The 2016 OPEN Summit brought together our researchers, staff, students with healthcare professionals and knowledge users from government, pharmacy associations, industry and healthcare organizations.
The two-day event showcased OPEN’s critical assessment of medication management services in Ontario, setting the stage for lively and informed discussions by panellists and national and international guest speakers on the implications of findings on healthcare policy, pharmacy practice and future research.
- View the 2016 OPEN Summit photo album on our Facebook page.
- Read an editorial by Vicki Wood, Pharmacy Practice+, vol 3 (1) February 2016
So — How are we doing? (PDF)
Content was relevant to a variety of stakeholders and gave everyone lots to think about as clinical services are becoming more of a mainstream pharmacy practice.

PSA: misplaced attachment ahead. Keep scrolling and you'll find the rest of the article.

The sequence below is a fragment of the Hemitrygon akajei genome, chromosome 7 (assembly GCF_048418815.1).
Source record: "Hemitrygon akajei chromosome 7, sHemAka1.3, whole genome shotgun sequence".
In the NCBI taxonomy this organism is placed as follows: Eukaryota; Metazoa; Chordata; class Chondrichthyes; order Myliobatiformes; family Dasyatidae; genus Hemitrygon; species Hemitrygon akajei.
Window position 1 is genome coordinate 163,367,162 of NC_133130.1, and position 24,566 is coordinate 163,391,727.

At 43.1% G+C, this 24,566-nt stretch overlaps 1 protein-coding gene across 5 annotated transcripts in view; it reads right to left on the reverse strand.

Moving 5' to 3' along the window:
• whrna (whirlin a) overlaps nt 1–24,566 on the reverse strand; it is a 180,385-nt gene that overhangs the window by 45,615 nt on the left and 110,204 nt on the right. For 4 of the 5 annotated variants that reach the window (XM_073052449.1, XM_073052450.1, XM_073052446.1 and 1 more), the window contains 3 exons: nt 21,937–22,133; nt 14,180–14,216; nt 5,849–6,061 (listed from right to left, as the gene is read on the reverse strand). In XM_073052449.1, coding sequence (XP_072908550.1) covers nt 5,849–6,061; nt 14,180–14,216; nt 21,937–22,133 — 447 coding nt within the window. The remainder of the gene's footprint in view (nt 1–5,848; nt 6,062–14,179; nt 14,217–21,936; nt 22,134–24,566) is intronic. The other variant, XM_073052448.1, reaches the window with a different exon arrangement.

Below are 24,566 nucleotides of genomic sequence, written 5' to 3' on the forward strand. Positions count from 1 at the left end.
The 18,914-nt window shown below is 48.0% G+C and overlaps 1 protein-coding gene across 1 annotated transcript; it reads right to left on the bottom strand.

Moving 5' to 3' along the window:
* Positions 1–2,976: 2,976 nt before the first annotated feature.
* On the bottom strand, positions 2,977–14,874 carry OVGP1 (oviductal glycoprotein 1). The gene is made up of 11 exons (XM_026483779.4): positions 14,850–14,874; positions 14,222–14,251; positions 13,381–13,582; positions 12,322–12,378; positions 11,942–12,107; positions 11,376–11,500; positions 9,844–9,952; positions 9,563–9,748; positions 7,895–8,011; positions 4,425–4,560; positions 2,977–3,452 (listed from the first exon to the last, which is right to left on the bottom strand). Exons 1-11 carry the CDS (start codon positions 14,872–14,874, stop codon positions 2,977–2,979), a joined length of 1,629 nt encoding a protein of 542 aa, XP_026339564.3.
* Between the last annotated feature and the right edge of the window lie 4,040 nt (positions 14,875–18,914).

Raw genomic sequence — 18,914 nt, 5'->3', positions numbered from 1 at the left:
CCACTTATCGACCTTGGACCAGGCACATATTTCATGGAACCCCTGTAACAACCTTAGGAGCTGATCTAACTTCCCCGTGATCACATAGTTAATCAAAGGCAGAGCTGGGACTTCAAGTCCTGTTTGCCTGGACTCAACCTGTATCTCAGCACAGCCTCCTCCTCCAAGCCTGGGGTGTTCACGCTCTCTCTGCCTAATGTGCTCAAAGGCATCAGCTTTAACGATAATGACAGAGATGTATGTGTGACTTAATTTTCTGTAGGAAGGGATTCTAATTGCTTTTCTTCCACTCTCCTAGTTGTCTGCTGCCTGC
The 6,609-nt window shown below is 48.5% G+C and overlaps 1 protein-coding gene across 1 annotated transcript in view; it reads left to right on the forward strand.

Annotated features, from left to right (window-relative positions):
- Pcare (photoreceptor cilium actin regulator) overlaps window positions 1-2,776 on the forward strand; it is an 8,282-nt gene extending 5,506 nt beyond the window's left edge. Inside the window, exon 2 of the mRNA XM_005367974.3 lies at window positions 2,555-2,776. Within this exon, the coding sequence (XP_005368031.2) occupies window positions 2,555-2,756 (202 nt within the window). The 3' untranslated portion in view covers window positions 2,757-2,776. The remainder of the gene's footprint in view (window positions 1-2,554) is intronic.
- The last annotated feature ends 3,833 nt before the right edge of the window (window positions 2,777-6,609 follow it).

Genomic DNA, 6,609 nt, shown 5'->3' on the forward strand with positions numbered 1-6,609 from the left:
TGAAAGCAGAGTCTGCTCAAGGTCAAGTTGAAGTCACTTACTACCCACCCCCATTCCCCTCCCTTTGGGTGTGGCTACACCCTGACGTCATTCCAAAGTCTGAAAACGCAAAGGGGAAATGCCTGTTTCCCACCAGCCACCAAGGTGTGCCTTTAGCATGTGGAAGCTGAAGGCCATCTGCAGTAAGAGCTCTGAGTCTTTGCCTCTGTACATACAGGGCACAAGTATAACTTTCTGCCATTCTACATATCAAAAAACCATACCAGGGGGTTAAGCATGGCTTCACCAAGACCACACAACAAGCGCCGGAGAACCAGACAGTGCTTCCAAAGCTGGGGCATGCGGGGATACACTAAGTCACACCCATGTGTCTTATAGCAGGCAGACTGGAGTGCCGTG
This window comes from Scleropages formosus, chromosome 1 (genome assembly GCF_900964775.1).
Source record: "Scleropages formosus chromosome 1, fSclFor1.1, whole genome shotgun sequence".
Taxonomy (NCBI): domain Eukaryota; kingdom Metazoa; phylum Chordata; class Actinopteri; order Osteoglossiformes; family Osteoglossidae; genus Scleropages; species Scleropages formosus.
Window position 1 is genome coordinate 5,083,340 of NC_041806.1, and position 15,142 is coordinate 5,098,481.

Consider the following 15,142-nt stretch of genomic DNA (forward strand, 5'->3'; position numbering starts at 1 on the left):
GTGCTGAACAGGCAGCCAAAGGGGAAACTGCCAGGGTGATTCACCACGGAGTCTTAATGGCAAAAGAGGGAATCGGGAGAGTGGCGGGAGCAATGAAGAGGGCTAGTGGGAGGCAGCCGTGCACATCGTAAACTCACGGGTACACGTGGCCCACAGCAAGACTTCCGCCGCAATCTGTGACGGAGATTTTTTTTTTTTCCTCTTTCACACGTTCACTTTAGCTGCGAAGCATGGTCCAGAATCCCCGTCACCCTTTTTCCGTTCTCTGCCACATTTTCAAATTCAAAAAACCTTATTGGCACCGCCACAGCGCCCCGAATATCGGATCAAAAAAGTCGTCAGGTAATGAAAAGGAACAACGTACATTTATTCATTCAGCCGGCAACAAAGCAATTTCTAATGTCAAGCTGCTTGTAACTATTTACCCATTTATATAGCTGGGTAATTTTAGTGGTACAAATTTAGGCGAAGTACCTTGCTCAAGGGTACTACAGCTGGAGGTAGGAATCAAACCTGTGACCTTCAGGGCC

I loved the brief presentations and having a variety of panel experts provide feedback afterwards. It provided a well-rounded discussion with various points of view.
A valuable opportunity to have a wealth of information delivered in a brief period. The projects are relevant and it’s inspiring that pharmacists can make a difference.
It’s important to understand what is before we can move to what may be. The research presentations placed the stake in the ground regarding what is; the guest speakers provided insights into the health system context for pharmacist services and the discussions with people I met generated ideas of what may be.